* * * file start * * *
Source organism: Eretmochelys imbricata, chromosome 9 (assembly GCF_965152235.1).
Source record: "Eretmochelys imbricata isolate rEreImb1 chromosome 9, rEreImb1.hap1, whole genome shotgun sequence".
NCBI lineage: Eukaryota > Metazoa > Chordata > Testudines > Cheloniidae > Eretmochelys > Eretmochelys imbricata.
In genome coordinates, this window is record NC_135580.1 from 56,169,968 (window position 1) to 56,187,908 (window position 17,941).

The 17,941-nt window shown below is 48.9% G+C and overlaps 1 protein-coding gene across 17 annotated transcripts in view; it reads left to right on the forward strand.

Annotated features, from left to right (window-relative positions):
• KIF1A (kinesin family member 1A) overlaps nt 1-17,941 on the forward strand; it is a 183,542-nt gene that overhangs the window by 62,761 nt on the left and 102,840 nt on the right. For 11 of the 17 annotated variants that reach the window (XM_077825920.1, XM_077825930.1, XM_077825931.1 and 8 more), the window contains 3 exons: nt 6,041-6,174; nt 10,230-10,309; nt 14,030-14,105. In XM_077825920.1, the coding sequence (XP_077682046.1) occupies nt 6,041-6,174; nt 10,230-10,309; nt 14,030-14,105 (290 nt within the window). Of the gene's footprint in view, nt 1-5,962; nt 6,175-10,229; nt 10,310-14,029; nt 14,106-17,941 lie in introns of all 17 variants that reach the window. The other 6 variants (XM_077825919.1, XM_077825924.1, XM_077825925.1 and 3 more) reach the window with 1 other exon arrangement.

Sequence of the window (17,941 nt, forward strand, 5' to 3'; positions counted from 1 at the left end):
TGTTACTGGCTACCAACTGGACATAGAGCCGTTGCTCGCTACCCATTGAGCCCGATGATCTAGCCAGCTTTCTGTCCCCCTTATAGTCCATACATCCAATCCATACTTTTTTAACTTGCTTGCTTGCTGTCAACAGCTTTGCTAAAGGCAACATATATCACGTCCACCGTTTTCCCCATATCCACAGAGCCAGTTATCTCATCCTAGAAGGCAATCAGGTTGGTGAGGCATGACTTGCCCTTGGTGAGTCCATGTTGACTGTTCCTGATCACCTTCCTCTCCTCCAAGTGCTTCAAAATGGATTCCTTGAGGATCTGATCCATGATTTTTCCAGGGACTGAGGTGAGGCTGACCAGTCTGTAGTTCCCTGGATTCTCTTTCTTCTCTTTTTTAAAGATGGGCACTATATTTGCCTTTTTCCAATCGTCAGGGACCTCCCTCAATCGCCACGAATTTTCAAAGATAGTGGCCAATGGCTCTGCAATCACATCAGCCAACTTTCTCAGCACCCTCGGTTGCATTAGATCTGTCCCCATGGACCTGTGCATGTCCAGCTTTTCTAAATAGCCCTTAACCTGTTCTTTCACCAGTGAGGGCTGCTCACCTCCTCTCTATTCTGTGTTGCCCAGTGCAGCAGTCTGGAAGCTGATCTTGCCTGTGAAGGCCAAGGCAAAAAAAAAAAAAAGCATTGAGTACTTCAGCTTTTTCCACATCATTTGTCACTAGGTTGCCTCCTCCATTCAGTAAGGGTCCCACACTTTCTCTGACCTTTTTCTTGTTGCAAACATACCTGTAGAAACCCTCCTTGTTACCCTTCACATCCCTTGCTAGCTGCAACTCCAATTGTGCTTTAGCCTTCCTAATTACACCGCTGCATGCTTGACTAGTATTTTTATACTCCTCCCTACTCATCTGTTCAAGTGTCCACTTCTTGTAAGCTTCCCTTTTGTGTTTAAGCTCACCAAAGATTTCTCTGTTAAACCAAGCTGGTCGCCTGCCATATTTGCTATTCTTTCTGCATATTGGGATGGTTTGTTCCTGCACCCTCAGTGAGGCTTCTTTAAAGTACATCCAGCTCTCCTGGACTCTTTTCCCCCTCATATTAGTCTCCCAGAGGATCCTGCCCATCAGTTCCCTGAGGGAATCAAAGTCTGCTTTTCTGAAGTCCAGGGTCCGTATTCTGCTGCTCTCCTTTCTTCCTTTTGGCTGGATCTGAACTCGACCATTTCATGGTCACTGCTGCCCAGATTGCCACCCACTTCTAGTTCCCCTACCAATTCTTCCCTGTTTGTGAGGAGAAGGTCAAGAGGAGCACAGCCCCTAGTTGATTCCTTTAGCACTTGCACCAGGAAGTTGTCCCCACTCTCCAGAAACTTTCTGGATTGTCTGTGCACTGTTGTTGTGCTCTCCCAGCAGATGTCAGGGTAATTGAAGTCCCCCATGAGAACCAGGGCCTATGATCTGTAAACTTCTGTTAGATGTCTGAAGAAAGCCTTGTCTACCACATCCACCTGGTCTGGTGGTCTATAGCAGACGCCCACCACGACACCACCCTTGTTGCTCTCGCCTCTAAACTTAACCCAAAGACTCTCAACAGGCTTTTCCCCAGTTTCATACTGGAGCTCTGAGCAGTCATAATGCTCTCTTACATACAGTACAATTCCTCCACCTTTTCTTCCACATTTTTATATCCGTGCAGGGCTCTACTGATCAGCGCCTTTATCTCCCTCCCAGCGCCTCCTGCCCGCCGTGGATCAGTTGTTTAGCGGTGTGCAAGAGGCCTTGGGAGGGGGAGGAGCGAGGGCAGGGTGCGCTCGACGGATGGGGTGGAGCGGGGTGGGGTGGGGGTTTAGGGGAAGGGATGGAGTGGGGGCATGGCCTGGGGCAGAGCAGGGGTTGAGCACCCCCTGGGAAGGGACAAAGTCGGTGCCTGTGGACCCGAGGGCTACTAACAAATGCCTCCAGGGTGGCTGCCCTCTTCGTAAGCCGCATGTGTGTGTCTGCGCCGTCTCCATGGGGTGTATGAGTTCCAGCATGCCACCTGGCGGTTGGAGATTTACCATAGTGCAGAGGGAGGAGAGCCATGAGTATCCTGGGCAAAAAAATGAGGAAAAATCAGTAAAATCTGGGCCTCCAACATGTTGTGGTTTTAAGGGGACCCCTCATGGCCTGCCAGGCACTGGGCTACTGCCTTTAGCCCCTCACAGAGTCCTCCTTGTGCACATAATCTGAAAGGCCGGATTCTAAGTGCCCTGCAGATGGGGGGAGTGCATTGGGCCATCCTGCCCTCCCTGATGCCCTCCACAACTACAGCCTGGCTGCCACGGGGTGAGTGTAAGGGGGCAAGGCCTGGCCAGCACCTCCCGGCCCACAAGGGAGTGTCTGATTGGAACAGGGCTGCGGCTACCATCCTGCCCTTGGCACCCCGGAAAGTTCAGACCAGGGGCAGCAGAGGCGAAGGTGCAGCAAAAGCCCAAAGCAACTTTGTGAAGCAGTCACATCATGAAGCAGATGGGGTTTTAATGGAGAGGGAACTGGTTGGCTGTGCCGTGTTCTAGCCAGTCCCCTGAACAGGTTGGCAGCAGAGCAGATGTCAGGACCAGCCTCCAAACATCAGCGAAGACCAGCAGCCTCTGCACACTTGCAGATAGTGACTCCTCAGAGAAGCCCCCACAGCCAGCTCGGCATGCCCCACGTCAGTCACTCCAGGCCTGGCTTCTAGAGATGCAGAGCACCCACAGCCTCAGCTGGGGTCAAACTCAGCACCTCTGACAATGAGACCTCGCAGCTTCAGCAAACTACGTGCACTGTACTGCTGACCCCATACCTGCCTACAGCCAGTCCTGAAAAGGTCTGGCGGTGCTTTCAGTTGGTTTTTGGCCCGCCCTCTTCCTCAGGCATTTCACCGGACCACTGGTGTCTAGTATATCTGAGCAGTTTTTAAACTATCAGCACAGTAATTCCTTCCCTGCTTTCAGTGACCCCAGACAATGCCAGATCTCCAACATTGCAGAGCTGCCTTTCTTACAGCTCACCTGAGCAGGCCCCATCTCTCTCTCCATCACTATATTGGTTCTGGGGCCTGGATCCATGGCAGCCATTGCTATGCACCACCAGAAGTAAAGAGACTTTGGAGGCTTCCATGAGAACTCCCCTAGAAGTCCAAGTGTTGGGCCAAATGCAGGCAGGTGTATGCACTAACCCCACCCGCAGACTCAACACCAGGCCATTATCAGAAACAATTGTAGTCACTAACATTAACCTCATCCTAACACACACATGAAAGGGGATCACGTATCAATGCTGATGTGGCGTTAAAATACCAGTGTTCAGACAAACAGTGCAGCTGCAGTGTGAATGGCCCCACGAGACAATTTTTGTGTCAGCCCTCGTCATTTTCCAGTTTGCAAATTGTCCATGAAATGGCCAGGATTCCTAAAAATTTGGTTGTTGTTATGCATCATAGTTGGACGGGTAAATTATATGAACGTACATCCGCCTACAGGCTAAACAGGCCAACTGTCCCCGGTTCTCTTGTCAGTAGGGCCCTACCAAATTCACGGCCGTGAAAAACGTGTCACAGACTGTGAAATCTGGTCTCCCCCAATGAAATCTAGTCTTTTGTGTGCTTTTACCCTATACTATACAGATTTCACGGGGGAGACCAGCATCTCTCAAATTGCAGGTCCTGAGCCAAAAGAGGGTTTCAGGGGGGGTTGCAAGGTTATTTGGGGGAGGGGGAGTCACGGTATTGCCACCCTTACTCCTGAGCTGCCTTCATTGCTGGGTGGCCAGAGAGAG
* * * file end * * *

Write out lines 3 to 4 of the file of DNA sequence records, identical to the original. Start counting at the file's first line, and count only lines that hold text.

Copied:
NCBI lineage: Eukaryota > Metazoa > Chordata > Testudines > Cheloniidae > Eretmochelys > Eretmochelys imbricata.
In genome coordinates, this window is record NC_135580.1 from 56,169,968 (window position 1) to 56,187,908 (window position 17,941).